Shahbaz Taseer was picked up by a gang operating out of internationally wanted Hafiz Saeed’s old nesting place, the University of Engineering and Technology in Lahore. Its now-absconding leader, Usman Basra, was working for whoever was ready to give him big money. The Basra gang also picked up other victims in 2011 and dispatched them to North Waziristan — and onward to Afghanistan — where they were sold and resold among the various Islamic terrorist outfits to shame the kidnappers of Mexico.
That year was special because Osama bin Laden was killed in Abbottabad by an American covert operation. The engineering university’s well-equipped Usman Basra (he operated with fortified land cruisers) grabbed two more people in addition to Shahbaz Taseer — welfare workers American Warren Weinstein from Model Town, Lahore and Italian Giovanni Lo Porto from Multan. Both were killed in a US drone attack in North Waziristan targeting the kidnappers. Then Prime Minister Yousaf Raza Gilani’s son Ali Haider Gilani, 29, was seized by the Usman Basra gang in a hail of gunfire on the outskirts of Multan in Punjab in May 2013.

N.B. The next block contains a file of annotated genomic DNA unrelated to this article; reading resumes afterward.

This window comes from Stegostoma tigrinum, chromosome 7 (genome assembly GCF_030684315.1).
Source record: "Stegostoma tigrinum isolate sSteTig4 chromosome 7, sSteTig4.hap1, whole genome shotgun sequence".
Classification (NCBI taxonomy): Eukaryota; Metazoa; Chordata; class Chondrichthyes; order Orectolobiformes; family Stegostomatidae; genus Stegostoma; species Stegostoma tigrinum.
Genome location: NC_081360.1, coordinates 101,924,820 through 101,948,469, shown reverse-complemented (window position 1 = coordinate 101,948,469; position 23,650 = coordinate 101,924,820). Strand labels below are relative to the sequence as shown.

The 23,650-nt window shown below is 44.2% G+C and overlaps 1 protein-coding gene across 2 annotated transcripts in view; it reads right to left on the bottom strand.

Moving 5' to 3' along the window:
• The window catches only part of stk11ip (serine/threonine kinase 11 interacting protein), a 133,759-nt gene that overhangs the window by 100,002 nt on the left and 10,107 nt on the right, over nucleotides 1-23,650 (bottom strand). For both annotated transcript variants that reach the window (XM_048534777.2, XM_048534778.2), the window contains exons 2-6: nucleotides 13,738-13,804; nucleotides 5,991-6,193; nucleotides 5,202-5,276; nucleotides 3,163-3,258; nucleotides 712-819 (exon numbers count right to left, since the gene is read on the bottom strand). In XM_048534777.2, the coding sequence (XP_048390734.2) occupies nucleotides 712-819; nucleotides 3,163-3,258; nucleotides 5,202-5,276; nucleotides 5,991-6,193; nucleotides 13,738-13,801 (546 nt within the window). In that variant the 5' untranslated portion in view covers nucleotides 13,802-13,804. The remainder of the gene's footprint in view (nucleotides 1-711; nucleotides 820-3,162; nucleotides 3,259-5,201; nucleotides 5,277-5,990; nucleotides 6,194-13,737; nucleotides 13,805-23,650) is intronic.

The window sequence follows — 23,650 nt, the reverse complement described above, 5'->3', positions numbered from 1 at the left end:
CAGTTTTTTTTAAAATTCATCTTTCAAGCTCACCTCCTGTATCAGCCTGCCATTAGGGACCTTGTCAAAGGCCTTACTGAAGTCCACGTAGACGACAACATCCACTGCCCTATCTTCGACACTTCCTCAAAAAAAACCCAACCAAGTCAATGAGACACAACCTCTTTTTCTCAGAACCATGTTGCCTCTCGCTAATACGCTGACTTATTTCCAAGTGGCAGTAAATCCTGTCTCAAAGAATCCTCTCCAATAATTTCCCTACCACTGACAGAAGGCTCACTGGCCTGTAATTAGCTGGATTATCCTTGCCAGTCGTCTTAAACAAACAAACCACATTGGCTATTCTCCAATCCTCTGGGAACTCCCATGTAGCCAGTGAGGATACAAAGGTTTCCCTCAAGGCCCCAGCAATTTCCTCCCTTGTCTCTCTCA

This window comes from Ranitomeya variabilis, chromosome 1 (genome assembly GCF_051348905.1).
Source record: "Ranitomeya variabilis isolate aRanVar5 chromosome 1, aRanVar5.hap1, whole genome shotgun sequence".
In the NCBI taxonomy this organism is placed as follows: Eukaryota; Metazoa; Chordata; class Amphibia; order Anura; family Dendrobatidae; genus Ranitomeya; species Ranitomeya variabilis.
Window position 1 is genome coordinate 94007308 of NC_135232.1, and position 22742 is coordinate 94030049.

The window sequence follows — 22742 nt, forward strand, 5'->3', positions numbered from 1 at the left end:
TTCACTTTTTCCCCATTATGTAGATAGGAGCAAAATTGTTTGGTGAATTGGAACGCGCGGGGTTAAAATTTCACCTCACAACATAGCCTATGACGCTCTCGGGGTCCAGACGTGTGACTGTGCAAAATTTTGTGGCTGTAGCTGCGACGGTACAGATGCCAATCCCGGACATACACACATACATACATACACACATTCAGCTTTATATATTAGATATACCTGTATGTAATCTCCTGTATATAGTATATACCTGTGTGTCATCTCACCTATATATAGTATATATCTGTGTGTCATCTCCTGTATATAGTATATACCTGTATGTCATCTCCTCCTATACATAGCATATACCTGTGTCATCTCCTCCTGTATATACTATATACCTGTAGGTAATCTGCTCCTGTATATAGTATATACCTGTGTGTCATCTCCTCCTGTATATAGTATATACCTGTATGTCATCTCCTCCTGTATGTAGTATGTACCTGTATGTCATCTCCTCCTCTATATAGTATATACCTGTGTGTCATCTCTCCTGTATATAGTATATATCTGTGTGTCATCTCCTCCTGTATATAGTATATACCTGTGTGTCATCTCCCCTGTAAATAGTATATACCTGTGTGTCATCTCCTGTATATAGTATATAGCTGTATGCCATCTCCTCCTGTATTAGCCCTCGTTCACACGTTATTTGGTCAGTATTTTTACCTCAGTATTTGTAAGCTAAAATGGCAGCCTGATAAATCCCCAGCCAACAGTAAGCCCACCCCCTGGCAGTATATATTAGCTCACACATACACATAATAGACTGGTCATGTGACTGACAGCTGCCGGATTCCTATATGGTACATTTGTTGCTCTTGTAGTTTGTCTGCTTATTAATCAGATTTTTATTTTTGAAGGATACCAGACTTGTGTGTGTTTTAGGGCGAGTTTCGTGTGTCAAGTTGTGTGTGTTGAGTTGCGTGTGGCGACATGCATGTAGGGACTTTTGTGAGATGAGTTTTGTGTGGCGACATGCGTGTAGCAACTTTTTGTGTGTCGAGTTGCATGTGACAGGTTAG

Two other Pakistanis were snatched for ransom — Malik Amir, son-in-law of the Chairman Joint Chiefs of Staff Committee (CJCSC) General Tariq Majid, from Lahore in 2010; and Pakistan’s ambassador to Afghanistan, Tariq Azizuddin, in 2008. The first got out in 2012, the second after a mere three months, after shelling out big dollars and releasing imprisoned terrorists. Only the son of former PM Gilani now remains with the kidnappers. However, the story of Weinstein is extremely touching as recounted recently in The New York Times.
Weinstein’s family, not so well-off, had to pay the ransom as recommended by Weinstein himself talking on the phone from North Waziristan. Initially, the Taliban wanted a colossal amount, but after a lot of haggling agreed to a ransom of $2,43,000. Weinstein got a man, a Pakhtun, from his Lahore office to be the go-between who would take the money to the captors.